Macquarie’s decision this week to close its UK platform could hardly have been timed better, or worse. Previously serene platform hacks were sent into a gibbering caffeine-fuelled overdrive as they tried to cover CP10/29 and this big news from the Australian giant at the same time.
The lang cat is under no such pressure, so let’s have a more measured consider of the potential implications of Macquarie’s news.
First, this is sour news for the good people working on the Macquarie business. Macquarie have some heavyweights in the team and advisers I know who have used them have always been very complimentary about the calibre of staff. Good people will always find a new berth, but in an uncertain time and in the run-up to Christmas this is hard for them and their families.
Secondly, it’s tough for the IFAs that had selected Macquarie. Macquarie’s roadmap looked really good, and the IFAs who bought in didn’t do so on the spur of the moment. As one IFA has already reported in IFAOnline there are real, practical implications for clients who may already have swallowed one platform-to-platform move and now have to do it again. This will be a significant strain on some IFA businesses.
All that said, I have a sneaking admiration for the Macquarie decision. They have a reputation for being a tough bunch, and if something isn’t meeting their hurdle rates they knock, it on the head early. That seems to be what’s happened here. Distribution scale is hard to reach in the UK; the FUA is concentrated in relatively few firms, back office usage is inconsistent and fragmented and the tax landscape is brutally complex. Put all that together and it is a tough ask for any company that doesn’t already have scale in the UK.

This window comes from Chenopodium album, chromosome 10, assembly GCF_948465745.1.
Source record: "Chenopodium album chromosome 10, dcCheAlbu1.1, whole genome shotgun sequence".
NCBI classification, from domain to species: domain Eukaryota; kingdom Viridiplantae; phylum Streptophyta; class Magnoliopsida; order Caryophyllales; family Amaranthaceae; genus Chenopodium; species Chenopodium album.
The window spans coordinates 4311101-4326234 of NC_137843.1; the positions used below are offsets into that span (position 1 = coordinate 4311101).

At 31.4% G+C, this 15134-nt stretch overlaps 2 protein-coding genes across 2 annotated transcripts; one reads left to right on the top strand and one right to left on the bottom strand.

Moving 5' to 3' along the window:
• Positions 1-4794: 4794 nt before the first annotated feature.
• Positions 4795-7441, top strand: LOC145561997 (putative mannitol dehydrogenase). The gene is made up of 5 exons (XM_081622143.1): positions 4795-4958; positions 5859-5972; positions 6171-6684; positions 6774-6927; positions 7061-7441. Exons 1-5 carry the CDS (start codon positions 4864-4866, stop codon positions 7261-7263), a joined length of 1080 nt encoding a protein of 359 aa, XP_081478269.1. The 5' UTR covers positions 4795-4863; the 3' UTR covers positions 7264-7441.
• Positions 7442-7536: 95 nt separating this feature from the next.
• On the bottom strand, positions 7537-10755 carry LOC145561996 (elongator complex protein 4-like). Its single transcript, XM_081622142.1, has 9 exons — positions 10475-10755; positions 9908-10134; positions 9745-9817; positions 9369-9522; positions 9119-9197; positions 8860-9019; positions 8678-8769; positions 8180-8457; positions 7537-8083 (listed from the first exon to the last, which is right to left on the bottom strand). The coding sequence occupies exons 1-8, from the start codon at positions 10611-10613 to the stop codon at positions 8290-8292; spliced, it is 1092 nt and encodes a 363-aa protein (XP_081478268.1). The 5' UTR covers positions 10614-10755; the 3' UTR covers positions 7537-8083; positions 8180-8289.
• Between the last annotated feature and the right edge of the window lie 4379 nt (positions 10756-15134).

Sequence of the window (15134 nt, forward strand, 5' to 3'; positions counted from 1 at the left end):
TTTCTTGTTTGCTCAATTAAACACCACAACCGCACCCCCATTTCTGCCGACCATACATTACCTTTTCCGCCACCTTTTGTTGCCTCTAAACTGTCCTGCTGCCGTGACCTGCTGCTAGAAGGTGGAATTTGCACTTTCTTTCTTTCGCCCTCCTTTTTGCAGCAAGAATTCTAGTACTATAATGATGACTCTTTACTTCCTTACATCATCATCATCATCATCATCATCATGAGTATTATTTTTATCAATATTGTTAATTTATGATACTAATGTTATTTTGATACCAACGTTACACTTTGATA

So I think this tale should serve as a reality check for any future entrants from Yurp and the US, don’t just concentrate on how good your functionality is, spend your time really working on how big you can get your footprint in the places where the FUA lives. It’s not going to be easy.
At the FT Retirement Summit recently, I said that I thought 2011 would see one exit and one quiet wind-down from the platform market. I was wrong? one of them happened in 2010. But I also stand by my comment that it’s right and necessary that firms should fail. This is the market doing what it does, without fear, favour or emotion. It leaves the others stronger. We need rational, hard decision-making of the kind Macquarie has shown here in this market and they are to be commended for it.
One final thing. There has been some unedifying crowing from at least one other provider, and an unexpected one at that Ã¢?? about the announcement. Twitter updates from the corporate account saying ‘ooops!’ and, at least we’re profitable! are stupid, disrespectful to those affected and beneath you. As I’ve said in other posts, we’re trying to build a better industry here. If you can’t say anything constructive, don’t say anything at all.